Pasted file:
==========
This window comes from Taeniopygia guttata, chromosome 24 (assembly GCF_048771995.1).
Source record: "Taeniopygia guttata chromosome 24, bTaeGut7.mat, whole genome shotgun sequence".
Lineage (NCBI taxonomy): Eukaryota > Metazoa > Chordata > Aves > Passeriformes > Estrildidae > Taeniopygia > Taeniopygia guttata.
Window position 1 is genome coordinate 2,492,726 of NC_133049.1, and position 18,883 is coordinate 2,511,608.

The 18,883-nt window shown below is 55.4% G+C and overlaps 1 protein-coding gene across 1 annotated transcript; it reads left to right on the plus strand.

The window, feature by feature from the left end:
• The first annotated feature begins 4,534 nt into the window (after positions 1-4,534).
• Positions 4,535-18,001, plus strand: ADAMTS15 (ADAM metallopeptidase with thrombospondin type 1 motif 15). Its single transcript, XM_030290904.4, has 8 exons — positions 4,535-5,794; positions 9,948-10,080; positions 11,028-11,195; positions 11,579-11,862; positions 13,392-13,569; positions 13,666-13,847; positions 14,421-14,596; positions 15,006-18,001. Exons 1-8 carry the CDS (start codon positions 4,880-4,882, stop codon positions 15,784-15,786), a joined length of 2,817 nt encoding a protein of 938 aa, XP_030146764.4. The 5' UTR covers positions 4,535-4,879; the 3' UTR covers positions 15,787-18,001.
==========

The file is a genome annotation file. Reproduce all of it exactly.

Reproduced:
This window comes from Taeniopygia guttata, chromosome 24 (assembly GCF_048771995.1).
Source record: "Taeniopygia guttata chromosome 24, bTaeGut7.mat, whole genome shotgun sequence".
Lineage (NCBI taxonomy): Eukaryota > Metazoa > Chordata > Aves > Passeriformes > Estrildidae > Taeniopygia > Taeniopygia guttata.
Window position 1 is genome coordinate 2,492,726 of NC_133049.1, and position 18,883 is coordinate 2,511,608.

The 18,883-nt window shown below is 55.4% G+C and overlaps 1 protein-coding gene across 1 annotated transcript; it reads left to right on the plus strand.

The window, feature by feature from the left end:
• The first annotated feature begins 4,534 nt into the window (after positions 1-4,534).
• Positions 4,535-18,001, plus strand: ADAMTS15 (ADAM metallopeptidase with thrombospondin type 1 motif 15). Its single transcript, XM_030290904.4, has 8 exons — positions 4,535-5,794; positions 9,948-10,080; positions 11,028-11,195; positions 11,579-11,862; positions 13,392-13,569; positions 13,666-13,847; positions 14,421-14,596; positions 15,006-18,001. Exons 1-8 carry the CDS (start codon positions 4,880-4,882, stop codon positions 15,784-15,786), a joined length of 2,817 nt encoding a protein of 938 aa, XP_030146764.4. The 5' UTR covers positions 4,535-4,879; the 3' UTR covers positions 15,787-18,001.